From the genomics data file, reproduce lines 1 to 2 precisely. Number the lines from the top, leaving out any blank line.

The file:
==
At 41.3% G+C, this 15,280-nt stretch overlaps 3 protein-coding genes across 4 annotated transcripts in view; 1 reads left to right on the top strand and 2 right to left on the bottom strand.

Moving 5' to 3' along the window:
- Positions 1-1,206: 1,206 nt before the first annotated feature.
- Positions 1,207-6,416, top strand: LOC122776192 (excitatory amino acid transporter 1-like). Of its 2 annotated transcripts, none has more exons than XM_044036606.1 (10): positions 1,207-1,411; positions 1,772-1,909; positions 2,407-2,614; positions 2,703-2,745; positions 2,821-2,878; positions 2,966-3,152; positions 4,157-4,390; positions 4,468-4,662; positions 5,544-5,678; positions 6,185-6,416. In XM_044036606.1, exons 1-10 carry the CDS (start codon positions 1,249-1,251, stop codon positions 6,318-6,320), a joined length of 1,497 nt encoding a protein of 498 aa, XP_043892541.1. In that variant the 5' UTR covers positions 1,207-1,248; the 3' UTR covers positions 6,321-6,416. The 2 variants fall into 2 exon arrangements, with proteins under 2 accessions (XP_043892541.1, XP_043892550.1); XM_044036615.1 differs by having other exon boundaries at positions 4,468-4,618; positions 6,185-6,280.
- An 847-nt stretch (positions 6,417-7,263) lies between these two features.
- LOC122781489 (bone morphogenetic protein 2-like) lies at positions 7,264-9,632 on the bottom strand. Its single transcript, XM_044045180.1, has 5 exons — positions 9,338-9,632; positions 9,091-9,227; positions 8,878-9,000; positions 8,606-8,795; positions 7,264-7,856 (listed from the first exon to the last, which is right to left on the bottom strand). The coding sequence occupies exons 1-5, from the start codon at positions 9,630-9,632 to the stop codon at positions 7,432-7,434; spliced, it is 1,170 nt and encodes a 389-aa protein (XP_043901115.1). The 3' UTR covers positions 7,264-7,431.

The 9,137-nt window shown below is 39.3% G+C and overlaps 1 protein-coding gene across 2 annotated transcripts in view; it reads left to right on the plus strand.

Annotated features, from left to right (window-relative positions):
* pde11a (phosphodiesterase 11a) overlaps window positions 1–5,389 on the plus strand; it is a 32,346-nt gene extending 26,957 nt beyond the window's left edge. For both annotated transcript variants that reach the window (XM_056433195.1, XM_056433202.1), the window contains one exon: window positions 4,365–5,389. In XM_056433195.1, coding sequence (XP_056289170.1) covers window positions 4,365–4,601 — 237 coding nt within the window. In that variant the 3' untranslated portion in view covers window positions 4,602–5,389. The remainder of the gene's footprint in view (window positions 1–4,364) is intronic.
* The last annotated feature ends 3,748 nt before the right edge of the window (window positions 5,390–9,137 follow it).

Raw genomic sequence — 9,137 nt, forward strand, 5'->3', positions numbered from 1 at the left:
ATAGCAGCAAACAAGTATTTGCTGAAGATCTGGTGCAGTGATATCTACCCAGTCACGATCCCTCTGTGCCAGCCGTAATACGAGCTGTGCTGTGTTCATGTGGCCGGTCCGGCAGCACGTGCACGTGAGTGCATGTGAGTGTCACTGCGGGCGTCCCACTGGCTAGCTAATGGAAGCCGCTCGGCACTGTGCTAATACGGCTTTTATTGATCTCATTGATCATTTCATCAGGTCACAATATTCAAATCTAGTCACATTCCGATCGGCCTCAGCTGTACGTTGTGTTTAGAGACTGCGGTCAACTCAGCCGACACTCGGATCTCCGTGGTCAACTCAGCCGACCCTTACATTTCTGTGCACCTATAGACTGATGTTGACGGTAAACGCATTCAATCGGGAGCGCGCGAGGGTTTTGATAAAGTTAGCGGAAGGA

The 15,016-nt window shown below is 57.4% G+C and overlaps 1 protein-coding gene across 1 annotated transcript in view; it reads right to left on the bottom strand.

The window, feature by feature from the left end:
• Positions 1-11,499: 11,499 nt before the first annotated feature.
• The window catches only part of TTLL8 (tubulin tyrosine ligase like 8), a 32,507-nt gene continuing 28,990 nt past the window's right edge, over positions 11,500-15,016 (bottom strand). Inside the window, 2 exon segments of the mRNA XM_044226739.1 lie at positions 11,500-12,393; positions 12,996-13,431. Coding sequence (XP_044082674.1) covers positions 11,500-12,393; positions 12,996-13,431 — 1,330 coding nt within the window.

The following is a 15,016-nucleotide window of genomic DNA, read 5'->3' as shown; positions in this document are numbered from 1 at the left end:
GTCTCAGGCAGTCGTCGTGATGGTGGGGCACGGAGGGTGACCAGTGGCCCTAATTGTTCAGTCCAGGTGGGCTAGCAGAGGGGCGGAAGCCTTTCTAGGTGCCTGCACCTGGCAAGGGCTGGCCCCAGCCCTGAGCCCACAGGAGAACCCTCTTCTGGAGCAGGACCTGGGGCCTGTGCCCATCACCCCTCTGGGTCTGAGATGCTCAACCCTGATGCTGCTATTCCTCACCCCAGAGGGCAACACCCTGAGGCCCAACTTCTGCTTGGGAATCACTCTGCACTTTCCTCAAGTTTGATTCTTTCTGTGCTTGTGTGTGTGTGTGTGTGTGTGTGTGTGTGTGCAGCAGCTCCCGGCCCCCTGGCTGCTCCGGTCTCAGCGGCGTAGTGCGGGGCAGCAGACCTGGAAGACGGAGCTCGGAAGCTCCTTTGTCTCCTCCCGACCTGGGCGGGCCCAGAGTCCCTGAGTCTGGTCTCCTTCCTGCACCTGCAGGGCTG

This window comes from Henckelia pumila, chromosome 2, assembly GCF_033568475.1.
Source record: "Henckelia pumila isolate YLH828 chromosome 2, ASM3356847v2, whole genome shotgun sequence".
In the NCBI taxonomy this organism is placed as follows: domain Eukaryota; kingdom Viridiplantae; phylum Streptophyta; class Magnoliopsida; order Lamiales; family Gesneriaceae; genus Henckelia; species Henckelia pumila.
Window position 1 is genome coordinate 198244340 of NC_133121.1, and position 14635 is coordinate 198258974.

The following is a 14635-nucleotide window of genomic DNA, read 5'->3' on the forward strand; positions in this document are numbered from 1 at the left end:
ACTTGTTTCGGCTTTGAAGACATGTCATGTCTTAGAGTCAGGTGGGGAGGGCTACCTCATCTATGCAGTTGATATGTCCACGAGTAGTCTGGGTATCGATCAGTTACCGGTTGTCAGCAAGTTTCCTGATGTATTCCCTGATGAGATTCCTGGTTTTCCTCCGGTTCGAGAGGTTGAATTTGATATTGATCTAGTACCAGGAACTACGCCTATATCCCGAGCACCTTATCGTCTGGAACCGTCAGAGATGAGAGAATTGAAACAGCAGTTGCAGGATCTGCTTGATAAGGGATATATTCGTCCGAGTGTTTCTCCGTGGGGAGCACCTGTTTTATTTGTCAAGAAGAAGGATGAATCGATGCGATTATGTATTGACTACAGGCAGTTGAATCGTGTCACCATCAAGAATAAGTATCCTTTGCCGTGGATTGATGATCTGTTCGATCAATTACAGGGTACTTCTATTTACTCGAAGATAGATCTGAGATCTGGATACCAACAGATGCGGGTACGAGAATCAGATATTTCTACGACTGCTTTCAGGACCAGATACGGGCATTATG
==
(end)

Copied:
At 41.3% G+C, this 15,280-nt stretch overlaps 3 protein-coding genes across 4 annotated transcripts in view; 1 reads left to right on the top strand and 2 right to left on the bottom strand.

Moving 5' to 3' along the window: